As a Kindergarten teacher I spent my first year with Canvas in a love-hate relationship. I saw all the new and inventive things other teachers were doing and wanted to do the same with my young students. I spent most of Year 1 getting frustrated because I couldn’t do what others were doing.
Then Year 2 came. I decided to stop trying to have my 5 year old students do what 10, 12, and 14 year olds were doing and just focus on the basics. This was a game changer for me. I stopped the negativity and only focused on the positives. The “what would work” instead of the “what wouldn’t work.”
So I started at the most basic task-logging into Canvas. Some may underestimate how difficult a task this is. Students must be able to match numbers and letters as well as be able to identify what is an uppercase letter and what is a lowercase letter to know when to use the shift key. (Anyone who thinks this sounds easy are welcome to stop in a kindergarten room in the fall!) We spent months learning how to log in independently, but we finally got there! Every single one of my students can log into Canvas on their own! (You’re welcome 1st grade teachers!).
With that hurdle crossed, we could move on to actually using Canvas! Yes, my kindergartners are using tools in Canvas. Are we using all of the wonderful parts and pieces? No way. But that is where I stopped worrying about using everything and focused on just a small portion. With the help of our e-learning team, my students can now record themselves reading their weekly book ,which saves me so much time from before when I would frantically try to get to every student. Now I can listen to them read at my own time and be able to plan small group lessons based on the type of errors they are making. My students also record themselves reading sight word lists during our center time.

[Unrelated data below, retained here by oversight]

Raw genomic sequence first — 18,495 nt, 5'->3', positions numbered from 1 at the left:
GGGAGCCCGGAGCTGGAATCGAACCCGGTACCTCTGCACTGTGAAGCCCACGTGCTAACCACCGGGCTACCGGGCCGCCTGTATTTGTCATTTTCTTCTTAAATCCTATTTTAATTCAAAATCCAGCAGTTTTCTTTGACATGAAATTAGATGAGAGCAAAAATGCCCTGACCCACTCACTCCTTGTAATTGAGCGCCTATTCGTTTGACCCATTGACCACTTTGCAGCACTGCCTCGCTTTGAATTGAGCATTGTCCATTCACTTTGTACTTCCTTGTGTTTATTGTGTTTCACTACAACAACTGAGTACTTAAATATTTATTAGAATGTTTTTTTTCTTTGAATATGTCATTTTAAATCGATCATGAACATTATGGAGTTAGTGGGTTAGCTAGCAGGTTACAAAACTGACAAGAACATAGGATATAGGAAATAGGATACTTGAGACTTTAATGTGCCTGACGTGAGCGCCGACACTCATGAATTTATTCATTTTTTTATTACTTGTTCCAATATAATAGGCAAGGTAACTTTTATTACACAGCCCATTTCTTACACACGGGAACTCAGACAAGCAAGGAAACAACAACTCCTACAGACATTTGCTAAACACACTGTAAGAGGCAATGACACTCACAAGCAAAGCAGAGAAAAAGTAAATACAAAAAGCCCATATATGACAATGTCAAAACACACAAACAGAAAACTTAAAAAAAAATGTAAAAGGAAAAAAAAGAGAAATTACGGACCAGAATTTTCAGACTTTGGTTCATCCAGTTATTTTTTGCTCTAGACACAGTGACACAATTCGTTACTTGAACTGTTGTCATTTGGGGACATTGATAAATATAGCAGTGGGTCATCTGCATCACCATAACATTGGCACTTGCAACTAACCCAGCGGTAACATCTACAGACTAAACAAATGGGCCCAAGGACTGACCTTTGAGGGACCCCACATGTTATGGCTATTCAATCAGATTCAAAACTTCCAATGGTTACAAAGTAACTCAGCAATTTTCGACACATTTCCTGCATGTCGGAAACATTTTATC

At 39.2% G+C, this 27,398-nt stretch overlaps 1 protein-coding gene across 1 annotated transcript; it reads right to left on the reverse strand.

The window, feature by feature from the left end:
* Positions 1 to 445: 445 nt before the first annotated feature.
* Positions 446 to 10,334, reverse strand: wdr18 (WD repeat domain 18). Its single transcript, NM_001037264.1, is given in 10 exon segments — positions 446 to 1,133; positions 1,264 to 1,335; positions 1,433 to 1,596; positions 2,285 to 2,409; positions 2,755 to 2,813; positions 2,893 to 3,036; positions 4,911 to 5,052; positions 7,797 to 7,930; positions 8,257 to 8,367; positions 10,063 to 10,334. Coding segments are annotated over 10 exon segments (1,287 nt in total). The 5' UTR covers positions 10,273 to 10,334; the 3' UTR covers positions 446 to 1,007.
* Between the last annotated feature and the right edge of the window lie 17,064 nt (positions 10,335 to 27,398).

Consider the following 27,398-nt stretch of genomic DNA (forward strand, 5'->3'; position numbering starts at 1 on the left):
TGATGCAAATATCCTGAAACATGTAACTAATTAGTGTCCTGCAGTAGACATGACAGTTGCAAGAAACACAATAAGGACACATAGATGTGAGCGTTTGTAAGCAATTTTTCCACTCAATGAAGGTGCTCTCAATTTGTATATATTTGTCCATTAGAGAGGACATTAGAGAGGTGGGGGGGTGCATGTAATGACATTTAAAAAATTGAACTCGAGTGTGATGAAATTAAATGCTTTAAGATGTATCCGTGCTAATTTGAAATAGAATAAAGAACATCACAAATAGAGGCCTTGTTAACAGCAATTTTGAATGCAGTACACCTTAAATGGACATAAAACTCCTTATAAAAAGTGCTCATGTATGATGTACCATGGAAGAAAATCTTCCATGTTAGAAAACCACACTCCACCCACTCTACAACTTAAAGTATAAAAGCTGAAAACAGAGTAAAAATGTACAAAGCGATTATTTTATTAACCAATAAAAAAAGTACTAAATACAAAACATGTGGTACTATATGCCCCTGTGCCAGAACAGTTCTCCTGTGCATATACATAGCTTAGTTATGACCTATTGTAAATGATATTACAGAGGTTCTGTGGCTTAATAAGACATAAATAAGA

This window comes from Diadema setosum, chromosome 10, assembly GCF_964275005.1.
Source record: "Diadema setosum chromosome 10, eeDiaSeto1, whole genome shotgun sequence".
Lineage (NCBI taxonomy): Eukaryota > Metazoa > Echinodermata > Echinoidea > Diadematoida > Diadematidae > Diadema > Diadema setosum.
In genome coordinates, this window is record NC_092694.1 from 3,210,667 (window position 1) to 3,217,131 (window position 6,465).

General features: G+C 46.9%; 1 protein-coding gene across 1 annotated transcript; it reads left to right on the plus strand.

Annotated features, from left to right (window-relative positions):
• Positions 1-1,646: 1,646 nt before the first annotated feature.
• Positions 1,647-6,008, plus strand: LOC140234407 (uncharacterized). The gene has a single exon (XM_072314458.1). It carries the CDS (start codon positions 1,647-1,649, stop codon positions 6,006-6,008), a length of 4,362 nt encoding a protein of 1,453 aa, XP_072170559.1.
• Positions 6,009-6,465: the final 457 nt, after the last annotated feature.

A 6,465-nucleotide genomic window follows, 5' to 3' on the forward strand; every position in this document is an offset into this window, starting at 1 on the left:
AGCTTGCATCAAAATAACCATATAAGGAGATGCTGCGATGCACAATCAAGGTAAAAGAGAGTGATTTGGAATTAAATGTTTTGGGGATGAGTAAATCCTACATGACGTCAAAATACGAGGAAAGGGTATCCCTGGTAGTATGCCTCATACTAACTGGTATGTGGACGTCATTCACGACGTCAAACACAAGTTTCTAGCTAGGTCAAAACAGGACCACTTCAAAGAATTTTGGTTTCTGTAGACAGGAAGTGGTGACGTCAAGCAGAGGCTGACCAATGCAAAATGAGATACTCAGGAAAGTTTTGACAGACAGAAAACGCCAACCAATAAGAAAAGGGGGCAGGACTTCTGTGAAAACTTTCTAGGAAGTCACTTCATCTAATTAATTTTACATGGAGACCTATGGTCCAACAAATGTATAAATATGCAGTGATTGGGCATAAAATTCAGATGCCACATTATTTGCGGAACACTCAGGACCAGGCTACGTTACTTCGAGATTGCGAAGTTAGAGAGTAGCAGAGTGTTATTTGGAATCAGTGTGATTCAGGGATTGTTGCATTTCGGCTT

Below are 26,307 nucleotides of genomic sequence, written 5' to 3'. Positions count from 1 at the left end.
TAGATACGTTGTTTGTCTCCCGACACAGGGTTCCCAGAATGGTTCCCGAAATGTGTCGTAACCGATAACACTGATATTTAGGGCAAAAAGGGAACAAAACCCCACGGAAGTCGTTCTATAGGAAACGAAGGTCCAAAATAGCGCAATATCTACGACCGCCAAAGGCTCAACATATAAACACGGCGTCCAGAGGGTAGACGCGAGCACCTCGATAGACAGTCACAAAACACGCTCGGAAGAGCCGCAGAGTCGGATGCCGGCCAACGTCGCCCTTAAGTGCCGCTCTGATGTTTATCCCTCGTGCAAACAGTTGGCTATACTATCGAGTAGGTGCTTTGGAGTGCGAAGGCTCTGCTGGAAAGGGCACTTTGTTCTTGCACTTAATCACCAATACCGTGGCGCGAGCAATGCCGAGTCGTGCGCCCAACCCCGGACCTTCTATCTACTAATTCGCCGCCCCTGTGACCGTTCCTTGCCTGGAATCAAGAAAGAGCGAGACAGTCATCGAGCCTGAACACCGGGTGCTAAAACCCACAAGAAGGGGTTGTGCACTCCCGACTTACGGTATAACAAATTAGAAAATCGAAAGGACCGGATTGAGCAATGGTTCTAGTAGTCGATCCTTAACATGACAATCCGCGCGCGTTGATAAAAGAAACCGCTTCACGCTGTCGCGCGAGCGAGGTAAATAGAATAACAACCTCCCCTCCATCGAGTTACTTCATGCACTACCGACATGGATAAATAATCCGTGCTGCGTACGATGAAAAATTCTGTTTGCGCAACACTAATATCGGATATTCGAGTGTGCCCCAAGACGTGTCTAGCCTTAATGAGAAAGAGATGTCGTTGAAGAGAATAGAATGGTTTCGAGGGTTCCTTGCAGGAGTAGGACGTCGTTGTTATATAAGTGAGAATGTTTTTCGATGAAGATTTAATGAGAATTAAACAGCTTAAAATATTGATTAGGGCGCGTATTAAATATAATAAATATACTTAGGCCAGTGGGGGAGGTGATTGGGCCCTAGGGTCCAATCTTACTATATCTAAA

Being able to use the media recorder and learning how to upload and submit their assignments has been the game changer in my room! For everyone that says the little ones can’t use Canvas-they are so wrong. Canvas just needs to be used at an appropriate level for them. It’s really about just giving them the opportunity to try. My goal was to give them a foundation to build upon as they move through the grade levels. My advice to those hesitant to put devices into their young students’ hands is to focus on what they can do and the rest will follow.
Melody Williams is a kindergarten teacher in her 9th year of teaching at Richmond Community Schools. She has earned a Bachelor’s degree in Elementary Education from IU East and a Bachelor’s Degree in Middle Childhood Education from Wright State University. Melody has previously taught Reading Recovery and Special Education although her passion lies in kindergarten. In 2015, she earned REA Teacher of the Month and in 2016, was named Crestdale Elementary Teacher of the Year. Melody and her husband, Lee, have two young children, Kyson and Kynsie, who keep them very busy. In her spare time, Melody enjoys spending time with her friends and family.